Periodontitis is an inflammatory disease triggered by host immune response to pathogenic microorganisms in the periodontal biofilm, leading to the loosening and subsequent loss of teeth, and increased risk for the development of various systemic conditions. Current treatments do not offer complete amelioration of periodontal tissue destruction because they do not directly address the biological causes of periodontal pathogenesis -- unbalanced, overly aggressive immune responses. There is compelling interest in developing targeted immunological interventions to treat periodontitis before it progresses to an expensive and refractory disease. B cells with a regulatory function (BREG) play a key role in immune system balance, restraining the excessive inflammatory responses by inhibiting pro-inflammatory cytokines and promoting regulatory T cell differentiation. The goal of this project is to characterize in vitro activated and expanded BREG in response to Toll-like receptor (TLR) agonists and co-stimulatory molecules, and to test these BREG to ameliorate periodontal bone resorption in vivo in a mouse model of experimental periodontal disease. We will then characterize the phenotype and immune regulatory function of human BREG in vitro using human peripheral blood mononuclear cells (PBMC) and gingival mononuclear cells (GMC). The central hypothesis of this project is that enhancing local BREG function can reduce immune-mediated periodontal disease bone loss. The three related and overlapping specific aims are: 1) Determine the activation and expansion of BREG from mouse spleen and intraperitoneal cavity and characterize the phenotypic markers that can be used to define such populations. The focus will be the interactions among multiple TLRs (TLR2, 4 and 9) on the activation of BREG and how such BREG be expanded in vitro. 2) Evaluate in vivo trafficking and the effects of adoptively transferred BREG on periodontal bone resorption using a mouse model of periodontal disease. Particular emphasis will be on the effect of transferred BREG on the RANKL production in local inflamed gingival tissues. 3) Characterize in vitro activated and expanded human BREG from PBMC of healthy and diseased individuals and more definitively, evaluate the effectiveness of the proposed regimes on GMC from periodontitis patients. Study of GMC associated with ongoing disease will enable us to determine the effect of the most promising regimens on BREG in a manner similar to treatment during disease, as the first step towards translational applications. Successful completion of this project would be expected to pave the way for translational research to delineate BREG-directed amelioration of periodontitis pathogenesis due to the unbalanced, overly aggressive immune responses. Novel strategies to selectively promote local BREG function may enable therapeutics to effectively treat patients with periodontal diseases that are resistant to current therapy.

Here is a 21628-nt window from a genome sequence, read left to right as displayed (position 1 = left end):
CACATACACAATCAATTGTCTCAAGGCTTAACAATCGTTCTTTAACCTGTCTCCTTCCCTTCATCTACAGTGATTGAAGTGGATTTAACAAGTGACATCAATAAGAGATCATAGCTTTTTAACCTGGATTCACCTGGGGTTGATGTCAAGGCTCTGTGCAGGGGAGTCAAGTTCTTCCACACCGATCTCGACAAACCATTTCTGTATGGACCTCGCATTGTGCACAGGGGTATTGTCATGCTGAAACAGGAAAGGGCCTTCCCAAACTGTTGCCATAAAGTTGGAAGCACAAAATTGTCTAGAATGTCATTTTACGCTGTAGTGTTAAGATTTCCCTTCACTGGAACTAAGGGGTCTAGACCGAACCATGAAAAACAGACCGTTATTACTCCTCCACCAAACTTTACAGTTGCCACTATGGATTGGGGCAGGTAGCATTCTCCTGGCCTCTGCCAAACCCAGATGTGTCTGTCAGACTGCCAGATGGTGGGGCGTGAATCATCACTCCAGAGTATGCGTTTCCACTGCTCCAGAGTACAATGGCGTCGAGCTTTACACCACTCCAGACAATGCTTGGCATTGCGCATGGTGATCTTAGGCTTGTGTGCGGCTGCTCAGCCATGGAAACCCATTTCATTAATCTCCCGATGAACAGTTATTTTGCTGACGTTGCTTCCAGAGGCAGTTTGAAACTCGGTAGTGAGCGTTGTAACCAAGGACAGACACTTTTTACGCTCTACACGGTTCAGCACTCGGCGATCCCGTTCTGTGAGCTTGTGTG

According to recent findings from the Centers for Disease Control and Prevention (CDC), one out of every two American adults aged 30 and over (64.7 million) has mild, moderate or severe periodontitis, the more advanced form of periodontal disease. If untreated, it can cause jaw bone destruction and ultimately leading to tooth loss. The expenditures for treating these conditions far exceed $10 billion/year in the US. Current treatments do not offer complete amelioration of bone loss around teeth because they do not directly address the biological causes of periodontal bone loss -- unbalanced, overly aggressive host immune responses. This application will provide us new knowledge about balancing host immune response in periodontal disease by promoting immune regulatory functions and will contribute to development of local therapeutic strategies that are effective in preventing tooth loss in people with periodontal disease.
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